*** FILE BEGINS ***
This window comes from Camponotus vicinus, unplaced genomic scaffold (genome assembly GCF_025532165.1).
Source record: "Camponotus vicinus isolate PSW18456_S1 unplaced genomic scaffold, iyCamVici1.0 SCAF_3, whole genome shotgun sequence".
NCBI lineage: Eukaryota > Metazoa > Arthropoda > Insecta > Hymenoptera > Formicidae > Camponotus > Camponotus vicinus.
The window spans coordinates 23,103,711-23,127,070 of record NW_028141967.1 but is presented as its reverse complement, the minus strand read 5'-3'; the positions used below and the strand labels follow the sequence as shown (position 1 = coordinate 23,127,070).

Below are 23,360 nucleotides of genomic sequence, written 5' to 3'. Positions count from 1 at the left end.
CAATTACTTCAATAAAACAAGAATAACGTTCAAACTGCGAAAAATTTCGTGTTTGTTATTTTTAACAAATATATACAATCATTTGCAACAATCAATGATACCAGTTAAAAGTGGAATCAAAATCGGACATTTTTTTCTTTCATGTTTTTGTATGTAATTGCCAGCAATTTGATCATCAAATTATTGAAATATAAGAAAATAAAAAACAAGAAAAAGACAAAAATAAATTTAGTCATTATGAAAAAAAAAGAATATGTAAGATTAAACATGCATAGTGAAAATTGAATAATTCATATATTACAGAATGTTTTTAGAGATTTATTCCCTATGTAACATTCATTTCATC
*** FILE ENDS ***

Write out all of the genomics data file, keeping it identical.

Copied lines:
This window comes from Camponotus vicinus, unplaced genomic scaffold (genome assembly GCF_025532165.1).
Source record: "Camponotus vicinus isolate PSW18456_S1 unplaced genomic scaffold, iyCamVici1.0 SCAF_3, whole genome shotgun sequence".
NCBI lineage: Eukaryota > Metazoa > Arthropoda > Insecta > Hymenoptera > Formicidae > Camponotus > Camponotus vicinus.
The window spans coordinates 23,103,711-23,127,070 of record NW_028141967.1 but is presented as its reverse complement, the minus strand read 5'-3'; the positions used below and the strand labels follow the sequence as shown (position 1 = coordinate 23,127,070).

Below are 23,360 nucleotides of genomic sequence, written 5' to 3'. Positions count from 1 at the left end.
CAATTACTTCAATAAAACAAGAATAACGTTCAAACTGCGAAAAATTTCGTGTTTGTTATTTTTAACAAATATATACAATCATTTGCAACAATCAATGATACCAGTTAAAAGTGGAATCAAAATCGGACATTTTTTTCTTTCATGTTTTTGTATGTAATTGCCAGCAATTTGATCATCAAATTATTGAAATATAAGAAAATAAAAAACAAGAAAAAGACAAAAATAAATTTAGTCATTATGAAAAAAAAAGAATATGTAAGATTAAACATGCATAGTGAAAATTGAATAATTCATATATTACAGAATGTTTTTAGAGATTTATTCCCTATGTAACATTCATTTCATC